March 13, 2024  |  Cancer research

TGen sees big developments coming for cancer liquid biopsy research thanks to ultra-accurate PacBio short reads

Faculty at the Translational Genomics Research Institute (TGen) at City of Hope were among some of the first to see the promise of the Onso system and sequencing-by-binding (SBB) chemistry for advancing liquid biopsy research. PacBio recently had the opportunity to sit down with Cristian Tomasetti, Director of the Center for Cancer Prevention + Early Detection at City of Hope and TGen, to discuss Onso and SBB performance in the development of new cutting-edge liquid biopsies by the organization.

Key takeaways:

  • The team at TGen is developing liquid biopsy assays based on fragmentomics that could be used for early cancer detection and recurrence monitoring.
  • Sensitivity and specificity are critical to the successful adoption of cancer early detection methods, so the sequencing accuracy that underpins the assay is “…probably the most critical thing in the entire assay.”
  • TGen’s ability to predict whether a sample has cancer using Onso data is “…an order of magnitude better than the standard technology”.
  • Exceptionally accurate Q40+ data from the Onso system is assisting TGen in continuing to reduce the ambiguities between healthy samples and cancer samples.

“Looking at our data coming from this pilot study, [Onso] performance is, I would say, an order of magnitude better than the standard technology.”

-Cristian Tomasetti, PhD

Liquid biopsies have the potential to revolutionize oncology research through the non-invasive detection of circulating tumor DNA (ctDNA) in the blood. However, to date, the technical limitations of conventional sequencing technology have made the creation of such assays exceedingly difficult.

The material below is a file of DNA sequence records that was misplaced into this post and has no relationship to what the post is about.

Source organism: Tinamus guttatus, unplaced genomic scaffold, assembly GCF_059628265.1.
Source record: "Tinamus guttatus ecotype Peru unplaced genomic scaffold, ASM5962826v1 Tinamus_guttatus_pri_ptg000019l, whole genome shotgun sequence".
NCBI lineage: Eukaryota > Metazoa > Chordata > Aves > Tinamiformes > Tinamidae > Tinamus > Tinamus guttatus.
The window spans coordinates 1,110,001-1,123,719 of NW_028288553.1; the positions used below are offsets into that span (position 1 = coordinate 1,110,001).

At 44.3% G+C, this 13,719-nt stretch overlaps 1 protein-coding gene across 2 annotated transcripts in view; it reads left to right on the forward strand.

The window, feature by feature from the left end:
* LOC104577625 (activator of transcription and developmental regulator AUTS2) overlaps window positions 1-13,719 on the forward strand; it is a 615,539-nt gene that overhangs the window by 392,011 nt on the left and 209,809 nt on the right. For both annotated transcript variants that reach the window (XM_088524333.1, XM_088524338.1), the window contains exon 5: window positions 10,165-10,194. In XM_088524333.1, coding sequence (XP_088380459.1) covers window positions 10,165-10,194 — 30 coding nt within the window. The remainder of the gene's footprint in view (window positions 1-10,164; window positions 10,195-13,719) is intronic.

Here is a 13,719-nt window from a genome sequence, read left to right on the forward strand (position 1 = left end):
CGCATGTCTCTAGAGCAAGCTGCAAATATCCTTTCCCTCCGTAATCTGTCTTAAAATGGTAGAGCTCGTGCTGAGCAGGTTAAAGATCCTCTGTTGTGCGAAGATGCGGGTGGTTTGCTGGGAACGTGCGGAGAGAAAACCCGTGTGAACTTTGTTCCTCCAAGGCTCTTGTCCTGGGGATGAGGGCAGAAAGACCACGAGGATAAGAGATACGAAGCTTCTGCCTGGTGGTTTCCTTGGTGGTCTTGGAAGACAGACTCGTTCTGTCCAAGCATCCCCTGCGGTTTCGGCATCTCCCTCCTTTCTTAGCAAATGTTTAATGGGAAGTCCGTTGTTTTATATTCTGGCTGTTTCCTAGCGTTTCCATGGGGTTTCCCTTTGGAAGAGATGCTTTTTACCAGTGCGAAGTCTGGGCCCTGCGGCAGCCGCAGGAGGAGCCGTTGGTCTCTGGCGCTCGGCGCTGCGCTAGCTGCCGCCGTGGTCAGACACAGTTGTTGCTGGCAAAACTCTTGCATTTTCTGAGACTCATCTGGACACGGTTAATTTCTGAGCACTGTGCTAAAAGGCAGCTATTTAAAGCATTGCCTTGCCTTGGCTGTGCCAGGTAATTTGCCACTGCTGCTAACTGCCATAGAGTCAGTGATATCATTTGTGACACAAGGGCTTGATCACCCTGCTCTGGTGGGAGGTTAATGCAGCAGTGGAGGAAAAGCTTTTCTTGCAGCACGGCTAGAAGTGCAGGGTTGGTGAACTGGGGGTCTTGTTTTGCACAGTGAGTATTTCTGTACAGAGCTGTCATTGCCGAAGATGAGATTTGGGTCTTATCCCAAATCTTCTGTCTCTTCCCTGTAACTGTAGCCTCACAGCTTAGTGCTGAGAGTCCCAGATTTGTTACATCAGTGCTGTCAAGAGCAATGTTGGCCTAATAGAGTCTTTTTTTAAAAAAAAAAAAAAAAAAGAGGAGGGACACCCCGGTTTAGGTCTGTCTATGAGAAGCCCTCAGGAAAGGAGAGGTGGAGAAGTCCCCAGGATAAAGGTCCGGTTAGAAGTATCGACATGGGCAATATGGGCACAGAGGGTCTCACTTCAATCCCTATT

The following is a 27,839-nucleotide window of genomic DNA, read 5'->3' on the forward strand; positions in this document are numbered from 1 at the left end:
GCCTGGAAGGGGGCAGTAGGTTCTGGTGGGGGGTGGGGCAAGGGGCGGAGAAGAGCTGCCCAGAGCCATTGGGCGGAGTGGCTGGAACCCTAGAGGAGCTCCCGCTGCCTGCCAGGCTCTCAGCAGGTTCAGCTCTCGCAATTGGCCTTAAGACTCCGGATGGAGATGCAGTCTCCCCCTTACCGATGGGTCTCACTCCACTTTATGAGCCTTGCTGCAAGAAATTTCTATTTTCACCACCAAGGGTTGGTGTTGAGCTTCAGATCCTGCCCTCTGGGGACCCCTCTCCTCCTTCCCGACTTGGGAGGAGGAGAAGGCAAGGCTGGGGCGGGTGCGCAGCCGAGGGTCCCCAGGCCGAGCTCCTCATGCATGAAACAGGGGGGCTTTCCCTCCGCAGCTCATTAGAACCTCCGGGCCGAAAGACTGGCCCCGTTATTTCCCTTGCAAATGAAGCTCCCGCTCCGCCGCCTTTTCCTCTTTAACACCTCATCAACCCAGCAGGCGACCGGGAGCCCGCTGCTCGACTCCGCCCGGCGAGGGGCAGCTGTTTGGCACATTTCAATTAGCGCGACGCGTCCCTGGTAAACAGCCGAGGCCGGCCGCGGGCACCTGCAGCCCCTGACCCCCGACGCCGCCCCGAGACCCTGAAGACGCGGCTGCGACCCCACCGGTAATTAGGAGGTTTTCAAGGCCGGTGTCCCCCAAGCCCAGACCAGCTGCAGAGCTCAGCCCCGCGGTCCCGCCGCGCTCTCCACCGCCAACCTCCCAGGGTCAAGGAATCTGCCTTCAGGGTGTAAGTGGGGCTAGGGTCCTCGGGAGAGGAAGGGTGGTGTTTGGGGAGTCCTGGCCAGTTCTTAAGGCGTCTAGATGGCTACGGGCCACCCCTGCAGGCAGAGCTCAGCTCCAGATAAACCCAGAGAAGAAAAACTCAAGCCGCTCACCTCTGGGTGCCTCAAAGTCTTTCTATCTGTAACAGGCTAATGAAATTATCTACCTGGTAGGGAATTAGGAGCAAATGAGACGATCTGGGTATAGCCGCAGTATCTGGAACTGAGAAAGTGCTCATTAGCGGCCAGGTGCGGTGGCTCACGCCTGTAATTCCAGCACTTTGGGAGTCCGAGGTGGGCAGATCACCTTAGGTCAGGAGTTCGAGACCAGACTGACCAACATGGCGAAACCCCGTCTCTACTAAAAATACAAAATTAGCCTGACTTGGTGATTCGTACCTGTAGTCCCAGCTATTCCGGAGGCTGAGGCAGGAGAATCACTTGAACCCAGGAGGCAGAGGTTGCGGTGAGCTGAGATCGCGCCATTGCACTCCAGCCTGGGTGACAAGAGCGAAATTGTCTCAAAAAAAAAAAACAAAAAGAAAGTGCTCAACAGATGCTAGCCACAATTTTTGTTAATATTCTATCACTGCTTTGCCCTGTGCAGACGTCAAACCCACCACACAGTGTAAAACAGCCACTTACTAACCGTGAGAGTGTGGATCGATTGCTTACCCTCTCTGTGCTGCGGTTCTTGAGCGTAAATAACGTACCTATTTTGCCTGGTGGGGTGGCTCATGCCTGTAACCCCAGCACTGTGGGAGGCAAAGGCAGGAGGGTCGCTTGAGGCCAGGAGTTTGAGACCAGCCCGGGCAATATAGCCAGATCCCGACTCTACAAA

To build an assay that delivers clear statistical confidence as early as possible, many existing liquid biopsy techniques rely on complex error-correction strategies and extreme sequencing depth to compensate for lackluster sequencing performance. Even then, the result has often been an assay that is not as good as it could be.

With the launch of the Onso short-read sequencing system and its proprietary SBB chemistry, scientists now have access to sequencing that is 10 to even 100-times more accurate than other leading technologies. This gives Onso users a critical advantage in next-generation liquid biopsy assay development by enabling them to detect extremely rare ctDNA variants earlier, and with potentially less sequencing.

Stay tuned for PacBio short-read liquid biopsy data from TGen

Coming soon! Exciting PacBio short-read sequencing data for liquid biopsy from our early adoption partners will be available soon.

For the latest glimpse into what you can do with PacBio sequencing, visit us at the American Association for Cancer Researcher (AACR) annual meeting in San Diego, CA from April 5-10 for early access to the latest PacBio-enabled research.
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